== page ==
In earlier blog posts, we discussed the standard of care in a personal injury lawsuit based on negligence, and we looked at the causation requirement. Even if you meet both of those tests, you still won’t be able to recover financial compensation unless you can show that you suffered actual losses. That may seem redundant or obvious—if someone causes you to suffer personal injury or property damage, there’s always loss, right? Not necessarily.
What Qualifies as an “Actual Loss”?
The courts typically ask a number of questions to assess whether you suffered compensable losses:
- Did you have any unreimbursed medical expenses? You can’t recover twice for the same injury…if your health insurance or motor vehicle insurance policy covered your medical expenses, you can’t ask the defendant to pay them. If you do, the insurer may ask for the return of any reimbursements or paid medical expenses.
- Did you lose any income, wages or other compensation? If you didn’t, you don’t have a claim for lost wages. If you received some form of compensation through a short term disability policy, you may still be entitled to lost wages, as those policies typically only pay a portion of your lost income.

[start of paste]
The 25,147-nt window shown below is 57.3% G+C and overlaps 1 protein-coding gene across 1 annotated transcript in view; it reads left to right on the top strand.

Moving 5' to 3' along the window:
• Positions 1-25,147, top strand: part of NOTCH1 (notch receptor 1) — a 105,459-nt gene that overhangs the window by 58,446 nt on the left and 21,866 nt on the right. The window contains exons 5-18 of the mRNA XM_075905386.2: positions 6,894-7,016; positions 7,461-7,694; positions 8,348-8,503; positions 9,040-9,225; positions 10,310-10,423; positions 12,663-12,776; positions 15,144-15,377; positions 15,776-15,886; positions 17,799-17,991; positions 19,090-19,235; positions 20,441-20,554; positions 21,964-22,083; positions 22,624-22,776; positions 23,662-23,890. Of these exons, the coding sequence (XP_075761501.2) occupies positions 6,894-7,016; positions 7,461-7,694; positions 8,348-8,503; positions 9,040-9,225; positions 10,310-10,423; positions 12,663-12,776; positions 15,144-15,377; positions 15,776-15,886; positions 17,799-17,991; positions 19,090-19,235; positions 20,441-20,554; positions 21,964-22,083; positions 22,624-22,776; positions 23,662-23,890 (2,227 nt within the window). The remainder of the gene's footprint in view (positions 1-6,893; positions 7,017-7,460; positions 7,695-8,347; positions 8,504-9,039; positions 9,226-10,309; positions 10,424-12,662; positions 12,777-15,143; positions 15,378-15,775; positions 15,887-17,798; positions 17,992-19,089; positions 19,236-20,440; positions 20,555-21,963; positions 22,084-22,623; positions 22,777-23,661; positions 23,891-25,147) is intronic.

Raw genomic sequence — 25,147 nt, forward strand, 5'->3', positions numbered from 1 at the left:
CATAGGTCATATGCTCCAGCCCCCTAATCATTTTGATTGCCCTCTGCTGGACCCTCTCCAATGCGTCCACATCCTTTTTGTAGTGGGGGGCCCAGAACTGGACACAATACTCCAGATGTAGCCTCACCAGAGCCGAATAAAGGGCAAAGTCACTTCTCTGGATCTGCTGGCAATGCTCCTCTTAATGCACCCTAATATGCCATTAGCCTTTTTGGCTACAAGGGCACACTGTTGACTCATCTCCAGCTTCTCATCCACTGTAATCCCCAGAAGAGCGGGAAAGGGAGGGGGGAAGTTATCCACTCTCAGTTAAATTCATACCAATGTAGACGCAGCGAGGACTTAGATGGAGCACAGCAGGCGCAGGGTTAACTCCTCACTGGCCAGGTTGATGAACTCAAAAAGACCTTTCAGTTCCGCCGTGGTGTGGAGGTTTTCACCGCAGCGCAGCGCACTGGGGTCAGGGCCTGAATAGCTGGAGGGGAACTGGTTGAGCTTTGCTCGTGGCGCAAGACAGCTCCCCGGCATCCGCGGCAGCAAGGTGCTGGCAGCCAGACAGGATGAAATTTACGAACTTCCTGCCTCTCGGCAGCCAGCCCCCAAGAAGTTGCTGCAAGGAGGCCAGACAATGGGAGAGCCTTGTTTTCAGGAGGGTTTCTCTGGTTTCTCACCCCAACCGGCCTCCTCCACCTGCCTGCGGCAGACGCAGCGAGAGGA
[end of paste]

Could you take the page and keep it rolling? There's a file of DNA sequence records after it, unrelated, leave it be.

- Did you experience any ongoing pain or physical discomfort because of the accident? You are entitled to damages for pain and suffering, particularly if the pain prevented you from engaging in activities that would have been a normal part of your life.
- Did you suffer any loss of companionship or consortium (intimate relations with a spouse or partner) because of injuries suffered?
- Was there any damage to your property that diminished the value of the property?
Contact Our Office
At Barnard, Mezzanotte, Pinnie & Seelaus, we have protected the rights of individuals throughout Delaware County since 1980. We offer a free initial consultation. To schedule an appointment, call us at 610-565-4055 or contact us online.